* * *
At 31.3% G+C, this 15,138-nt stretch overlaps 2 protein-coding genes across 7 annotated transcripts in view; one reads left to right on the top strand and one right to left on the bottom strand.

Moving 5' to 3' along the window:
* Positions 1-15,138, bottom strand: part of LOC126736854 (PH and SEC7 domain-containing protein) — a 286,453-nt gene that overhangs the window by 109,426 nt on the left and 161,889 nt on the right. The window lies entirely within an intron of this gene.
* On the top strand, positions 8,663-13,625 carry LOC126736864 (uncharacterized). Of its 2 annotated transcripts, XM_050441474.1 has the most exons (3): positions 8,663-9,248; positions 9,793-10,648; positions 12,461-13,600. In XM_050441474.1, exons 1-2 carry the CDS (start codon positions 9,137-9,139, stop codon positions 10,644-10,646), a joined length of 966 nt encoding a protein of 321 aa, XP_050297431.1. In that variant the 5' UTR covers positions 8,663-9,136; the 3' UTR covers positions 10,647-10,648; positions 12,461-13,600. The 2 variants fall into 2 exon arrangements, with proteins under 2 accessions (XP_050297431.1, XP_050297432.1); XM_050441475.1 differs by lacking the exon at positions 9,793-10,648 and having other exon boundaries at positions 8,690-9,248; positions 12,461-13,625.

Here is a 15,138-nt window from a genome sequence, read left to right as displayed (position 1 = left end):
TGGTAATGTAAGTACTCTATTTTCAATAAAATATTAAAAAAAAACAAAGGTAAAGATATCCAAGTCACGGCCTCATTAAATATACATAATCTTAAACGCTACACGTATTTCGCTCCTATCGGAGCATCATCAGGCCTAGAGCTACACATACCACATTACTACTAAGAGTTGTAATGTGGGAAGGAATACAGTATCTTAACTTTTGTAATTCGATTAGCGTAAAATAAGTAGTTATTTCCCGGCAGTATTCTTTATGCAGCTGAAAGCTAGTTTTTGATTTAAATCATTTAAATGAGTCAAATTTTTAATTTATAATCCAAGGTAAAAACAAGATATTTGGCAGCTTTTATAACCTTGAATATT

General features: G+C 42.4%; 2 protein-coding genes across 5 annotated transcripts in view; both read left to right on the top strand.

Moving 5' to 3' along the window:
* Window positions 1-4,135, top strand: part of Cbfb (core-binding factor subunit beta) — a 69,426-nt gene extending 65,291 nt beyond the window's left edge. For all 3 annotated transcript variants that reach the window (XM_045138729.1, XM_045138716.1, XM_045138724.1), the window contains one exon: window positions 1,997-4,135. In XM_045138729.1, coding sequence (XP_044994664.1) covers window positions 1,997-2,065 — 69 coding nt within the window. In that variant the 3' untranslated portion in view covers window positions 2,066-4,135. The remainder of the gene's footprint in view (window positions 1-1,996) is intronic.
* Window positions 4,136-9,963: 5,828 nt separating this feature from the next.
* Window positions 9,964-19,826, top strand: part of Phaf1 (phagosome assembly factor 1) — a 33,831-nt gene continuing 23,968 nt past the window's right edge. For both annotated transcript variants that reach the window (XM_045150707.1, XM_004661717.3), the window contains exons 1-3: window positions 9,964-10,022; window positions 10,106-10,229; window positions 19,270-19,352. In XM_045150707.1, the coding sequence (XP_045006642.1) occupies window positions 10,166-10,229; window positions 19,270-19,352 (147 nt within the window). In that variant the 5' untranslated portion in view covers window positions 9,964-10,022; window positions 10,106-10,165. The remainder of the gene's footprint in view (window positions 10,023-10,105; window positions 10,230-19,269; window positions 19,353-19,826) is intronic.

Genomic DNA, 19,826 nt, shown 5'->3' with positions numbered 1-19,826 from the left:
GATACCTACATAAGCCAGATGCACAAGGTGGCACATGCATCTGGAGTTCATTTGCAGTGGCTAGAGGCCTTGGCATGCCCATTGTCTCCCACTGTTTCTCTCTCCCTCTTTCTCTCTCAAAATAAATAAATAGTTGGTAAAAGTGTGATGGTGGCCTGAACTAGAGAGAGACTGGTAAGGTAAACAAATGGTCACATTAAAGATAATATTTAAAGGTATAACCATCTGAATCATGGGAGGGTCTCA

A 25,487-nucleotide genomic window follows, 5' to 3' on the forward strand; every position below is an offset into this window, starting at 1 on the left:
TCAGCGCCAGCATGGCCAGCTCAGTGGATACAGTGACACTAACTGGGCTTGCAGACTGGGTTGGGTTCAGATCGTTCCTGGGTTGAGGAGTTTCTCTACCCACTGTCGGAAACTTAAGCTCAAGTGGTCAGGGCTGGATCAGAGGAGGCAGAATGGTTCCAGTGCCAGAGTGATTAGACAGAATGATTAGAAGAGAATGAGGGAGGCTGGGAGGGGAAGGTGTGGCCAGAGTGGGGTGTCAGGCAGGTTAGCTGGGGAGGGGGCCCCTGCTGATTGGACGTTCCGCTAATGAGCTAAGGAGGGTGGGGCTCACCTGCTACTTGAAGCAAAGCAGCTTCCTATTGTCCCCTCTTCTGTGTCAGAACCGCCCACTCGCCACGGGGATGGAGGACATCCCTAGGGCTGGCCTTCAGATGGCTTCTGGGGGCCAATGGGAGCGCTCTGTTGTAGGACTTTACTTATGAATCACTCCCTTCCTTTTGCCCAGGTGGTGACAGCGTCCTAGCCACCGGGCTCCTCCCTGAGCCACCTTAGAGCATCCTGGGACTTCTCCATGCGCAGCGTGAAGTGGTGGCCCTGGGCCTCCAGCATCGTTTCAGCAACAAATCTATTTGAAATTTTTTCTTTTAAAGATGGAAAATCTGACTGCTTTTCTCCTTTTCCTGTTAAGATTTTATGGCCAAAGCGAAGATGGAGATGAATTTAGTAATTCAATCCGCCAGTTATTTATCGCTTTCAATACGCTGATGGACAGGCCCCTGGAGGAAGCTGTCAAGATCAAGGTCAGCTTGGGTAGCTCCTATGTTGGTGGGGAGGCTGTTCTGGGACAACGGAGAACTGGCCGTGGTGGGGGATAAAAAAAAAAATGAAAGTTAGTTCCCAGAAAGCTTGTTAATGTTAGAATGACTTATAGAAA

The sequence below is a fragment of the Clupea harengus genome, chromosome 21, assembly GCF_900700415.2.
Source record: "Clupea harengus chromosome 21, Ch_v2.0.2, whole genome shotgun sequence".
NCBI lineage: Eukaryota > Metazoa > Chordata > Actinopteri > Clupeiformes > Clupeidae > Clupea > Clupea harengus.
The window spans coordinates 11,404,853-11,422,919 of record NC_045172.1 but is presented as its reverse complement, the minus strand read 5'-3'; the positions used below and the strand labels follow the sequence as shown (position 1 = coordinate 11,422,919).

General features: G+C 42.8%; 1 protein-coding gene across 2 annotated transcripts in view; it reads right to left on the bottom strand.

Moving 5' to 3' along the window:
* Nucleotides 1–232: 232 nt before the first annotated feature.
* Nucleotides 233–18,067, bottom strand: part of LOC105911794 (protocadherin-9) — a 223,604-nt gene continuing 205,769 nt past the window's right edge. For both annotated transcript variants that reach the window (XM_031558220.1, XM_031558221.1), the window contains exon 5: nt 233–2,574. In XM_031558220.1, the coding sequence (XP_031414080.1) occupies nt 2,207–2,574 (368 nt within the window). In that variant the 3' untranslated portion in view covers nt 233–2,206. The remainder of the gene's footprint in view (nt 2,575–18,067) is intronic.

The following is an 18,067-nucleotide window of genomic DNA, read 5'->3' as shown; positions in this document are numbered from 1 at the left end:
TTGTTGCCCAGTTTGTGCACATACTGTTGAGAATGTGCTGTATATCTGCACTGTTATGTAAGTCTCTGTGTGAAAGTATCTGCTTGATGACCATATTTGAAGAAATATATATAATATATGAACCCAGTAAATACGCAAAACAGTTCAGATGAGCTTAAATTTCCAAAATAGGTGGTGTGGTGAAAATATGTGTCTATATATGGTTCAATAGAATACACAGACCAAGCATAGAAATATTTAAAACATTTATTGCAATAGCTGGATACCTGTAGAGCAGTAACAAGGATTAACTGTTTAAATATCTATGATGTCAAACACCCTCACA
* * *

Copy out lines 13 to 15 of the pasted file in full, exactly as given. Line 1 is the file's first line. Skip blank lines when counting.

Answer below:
GATACCTACATAAGCCAGATGCACAAGGTGGCACATGCATCTGGAGTTCATTTGCAGTGGCTAGAGGCCTTGGCATGCCCATTGTCTCCCACTGTTTCTCTCTCCCTCTTTCTCTCTCAAAATAAATAAATAGTTGGTAAAAGTGTGATGGTGGCCTGAACTAGAGAGAGACTGGTAAGGTAAACAAATGGTCACATTAAAGATAATATTTAAAGGTATAACCATCTGAATCATGGGAGGGTCTCA

A 25,487-nucleotide genomic window follows, 5' to 3' on the forward strand; every position below is an offset into this window, starting at 1 on the left:
TCAGCGCCAGCATGGCCAGCTCAGTGGATACAGTGACACTAACTGGGCTTGCAGACTGGGTTGGGTTCAGATCGTTCCTGGGTTGAGGAGTTTCTCTACCCACTGTCGGAAACTTAAGCTCAAGTGGTCAGGGCTGGATCAGAGGAGGCAGAATGGTTCCAGTGCCAGAGTGATTAGACAGAATGATTAGAAGAGAATGAGGGAGGCTGGGAGGGGAAGGTGTGGCCAGAGTGGGGTGTCAGGCAGGTTAGCTGGGGAGGGGGCCCCTGCTGATTGGACGTTCCGCTAATGAGCTAAGGAGGGTGGGGCTCACCTGCTACTTGAAGCAAAGCAGCTTCCTATTGTCCCCTCTTCTGTGTCAGAACCGCCCACTCGCCACGGGGATGGAGGACATCCCTAGGGCTGGCCTTCAGATGGCTTCTGGGGGCCAATGGGAGCGCTCTGTTGTAGGACTTTACTTATGAATCACTCCCTTCCTTTTGCCCAGGTGGTGACAGCGTCCTAGCCACCGGGCTCCTCCCTGAGCCACCTTAGAGCATCCTGGGACTTCTCCATGCGCAGCGTGAAGTGGTGGCCCTGGGCCTCCAGCATCGTTTCAGCAACAAATCTATTTGAAATTTTTTCTTTTAAAGATGGAAAATCTGACTGCTTTTCTCCTTTTCCTGTTAAGATTTTATGGCCAAAGCGAAGATGGAGATGAATTTAGTAATTCAATCCGCCAGTTATTTATCGCTTTCAATACGCTGATGGACAGGCCCCTGGAGGAAGCTGTCAAGATCAAGGTCAGCTTGGGTAGCTCCTATGTTGGTGGGGAGGCTGTTCTGGGACAACGGAGAACTGGCCGTGGTGGGGGATAAAAAAAAAAATGAAAGTTAGTTCCCAGAAAGCTTGTTAATGTTAGAATGACTTATAGAAA